Rules governing wartime conduct on the battlefield and beyond became a focus of discussion with the onset of the industrialized warfare of 1914-1918 and its mass killing capabilities—primarily the machine gun, poison gas, mobile artillery, tanks and airplanes.
Armies no longer lined up in open fields and commenced firing muskets and cannons at a mutually agreed-upon hour. The First World War was marked by unprecedented death and destruction, believed to be the first in which more civilians were killed than combatants—as many as 13 million to 9.7 million.
The International Encyclopedia of the First World War defines “atrocity” as an act of violence condemned by contemporaries as a breach of morality or the laws of war.
“’Atrocities’ are culturally constructed,” it says. “By 1914, an international discourse on ‘civilized’ war had defined ‘atrocities’ as acts perpetrated by an enemy that was ‘uncivilized,’ or ‘barbarian.’”
The sinking of the RMS Lusitania in May 1915, with its 1,198 primarily civilian deaths, is a Great War example of an atrocity that became an Allied propaganda tool and rallying cry. But it was far from the first atrocity of the conflict, and it wouldn’t be the last.
Between August and October 1914, the German army is known to have executed 5,521 civilians in Belgium and 906 in France. Ten or more were killed in 129 of the incidents.
“Most reports published by the official commissions of investigation set up by the Allied governments gave a correct picture of the nature and approximate extent of the violence,” says the encyclopedia. “The majority of the victims were men of military age, but a substantial minority were women and children.
“Civilians were used as human shields; and there were instances of wanton cruelty and widespread incendiarism. There were many accounts of rape, although the frequency of the crime is hard to assess.”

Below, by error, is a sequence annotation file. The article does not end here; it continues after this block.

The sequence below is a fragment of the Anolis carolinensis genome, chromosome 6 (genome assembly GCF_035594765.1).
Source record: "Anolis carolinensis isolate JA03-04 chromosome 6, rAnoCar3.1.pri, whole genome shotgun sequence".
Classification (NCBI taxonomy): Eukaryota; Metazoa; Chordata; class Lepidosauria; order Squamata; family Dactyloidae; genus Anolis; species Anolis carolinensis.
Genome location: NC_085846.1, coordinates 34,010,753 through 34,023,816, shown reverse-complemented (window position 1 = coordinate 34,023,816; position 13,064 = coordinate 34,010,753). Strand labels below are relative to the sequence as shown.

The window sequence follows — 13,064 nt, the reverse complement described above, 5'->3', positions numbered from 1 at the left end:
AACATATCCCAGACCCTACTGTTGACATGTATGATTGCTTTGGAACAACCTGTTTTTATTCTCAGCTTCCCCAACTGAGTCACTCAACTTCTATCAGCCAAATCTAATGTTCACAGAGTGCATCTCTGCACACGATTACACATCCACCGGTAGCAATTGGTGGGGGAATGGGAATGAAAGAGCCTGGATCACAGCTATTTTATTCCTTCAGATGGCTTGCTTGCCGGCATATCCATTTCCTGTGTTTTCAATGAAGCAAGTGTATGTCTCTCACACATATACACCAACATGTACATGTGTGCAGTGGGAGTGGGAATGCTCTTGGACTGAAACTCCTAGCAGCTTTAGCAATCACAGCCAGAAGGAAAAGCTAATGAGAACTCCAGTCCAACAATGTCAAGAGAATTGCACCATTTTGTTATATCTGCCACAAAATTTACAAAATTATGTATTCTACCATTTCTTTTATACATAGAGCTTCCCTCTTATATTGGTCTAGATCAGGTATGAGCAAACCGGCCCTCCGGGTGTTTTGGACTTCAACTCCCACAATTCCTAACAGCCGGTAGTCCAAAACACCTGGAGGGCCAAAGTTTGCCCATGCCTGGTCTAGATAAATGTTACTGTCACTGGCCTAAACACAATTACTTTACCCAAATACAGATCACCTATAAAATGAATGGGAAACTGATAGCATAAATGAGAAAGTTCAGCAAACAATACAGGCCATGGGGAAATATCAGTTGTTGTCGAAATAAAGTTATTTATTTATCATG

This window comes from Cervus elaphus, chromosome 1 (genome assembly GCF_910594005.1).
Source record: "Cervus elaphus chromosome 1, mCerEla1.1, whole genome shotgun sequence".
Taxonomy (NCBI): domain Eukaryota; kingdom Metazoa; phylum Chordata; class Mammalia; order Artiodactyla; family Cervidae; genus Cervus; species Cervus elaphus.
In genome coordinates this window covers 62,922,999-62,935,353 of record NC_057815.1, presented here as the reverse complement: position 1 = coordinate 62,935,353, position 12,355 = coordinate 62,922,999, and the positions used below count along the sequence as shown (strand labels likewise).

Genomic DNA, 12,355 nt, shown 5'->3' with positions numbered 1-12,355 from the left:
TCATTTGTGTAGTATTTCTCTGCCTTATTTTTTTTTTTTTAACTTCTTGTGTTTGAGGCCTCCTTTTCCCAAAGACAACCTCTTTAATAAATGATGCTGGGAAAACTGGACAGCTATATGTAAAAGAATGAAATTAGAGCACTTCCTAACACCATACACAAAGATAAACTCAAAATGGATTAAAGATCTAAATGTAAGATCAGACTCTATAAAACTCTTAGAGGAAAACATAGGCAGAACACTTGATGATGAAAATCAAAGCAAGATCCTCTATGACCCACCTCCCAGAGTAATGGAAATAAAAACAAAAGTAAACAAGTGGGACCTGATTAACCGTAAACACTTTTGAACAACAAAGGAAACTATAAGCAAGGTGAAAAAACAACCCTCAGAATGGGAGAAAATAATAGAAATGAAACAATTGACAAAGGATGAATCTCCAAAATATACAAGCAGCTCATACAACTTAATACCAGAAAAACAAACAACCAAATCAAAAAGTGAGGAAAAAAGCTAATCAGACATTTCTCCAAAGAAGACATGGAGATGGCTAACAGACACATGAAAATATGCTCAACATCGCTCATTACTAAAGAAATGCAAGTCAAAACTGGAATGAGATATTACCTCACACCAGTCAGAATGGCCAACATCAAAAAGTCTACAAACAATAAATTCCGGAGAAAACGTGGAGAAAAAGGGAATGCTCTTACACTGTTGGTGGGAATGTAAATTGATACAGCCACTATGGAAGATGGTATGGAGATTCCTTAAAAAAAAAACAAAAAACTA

More damaging for Germany’s reputation as a cultured nation, it says, were the “cultural atrocities”—the shelling of the world-famous Reims Cathedral and the deliberate burning of the Louvain University Library, to name two.
War between modern, civilized nations, it was assumed, would be a different matter. The optimism proved wrong.
One assumes we are all well aware of enemy atrocities in both world wars. But atrocities are not the sole domain of evil empires.
While the scale of the Nazi-engineered Holocaust in 20th-century Europe and Japan’s brutal occupations of China, Korea and other parts of the Far East and South Pacific in the 1930s and ’40s are marked by unparalleled cruelty and death, Allied nations and their armies—including Canadian, British and American—have not always followed the conventions of the times, to put it mildly.
The history of genocide in the Americas by so-called civilized nations is well-documented, including the abominations of slavery and the eradication of the continents’ Indigenous Peoples. So, too, are the wrongs of the Colonial Era, during which British, French and Belgian practices in Africa, India and elsewhere were particularly egregious.
Eastern Europe, the Balkans especially, are notorious for their ethnically based wars and atrocities—pogroms, rape, genocide and attempted genocide among the practices staining the histories of an inordinate number of eastern European regions.
Public opinion in the West condemned the atrocities committed by virtually all sides in the Balkan Wars of 1912-1913, which were seen as barbaric deeds by backward peoples. War between modern, civilized nations, it was assumed, would be a different matter. The optimism proved wrong.
Poison gas was used liberally by all sides in the First World War, but it was an Ally—the French—who used it first, in August 1914. Chemical weapons only accounted for one per cent, or 91,000, of the war’s total deaths, but the fear factor was incalculable.
This despite the fact the use of “poison” in warfare had been banned by the Hague Convention of 1907, then again by the Geneva Protocol in 1925. Neither stopped their use.
The treatment of civilians and prisoners of war has been at the core of the laws of war since they were first formalized under the Lieber Code, authored by Prussian-American philosopher Franz Lieber and issued by U.S. President Abraham Lincoln on April 24, 1863.
It set out the rules of conduct for Union soldiers through the Civil War, and it remains the basis of most regulations of the laws of war for the United States. The document inspired other countries to adopt similar rules and was used as a template for international efforts in the late-19th century to codify the laws and customs of war.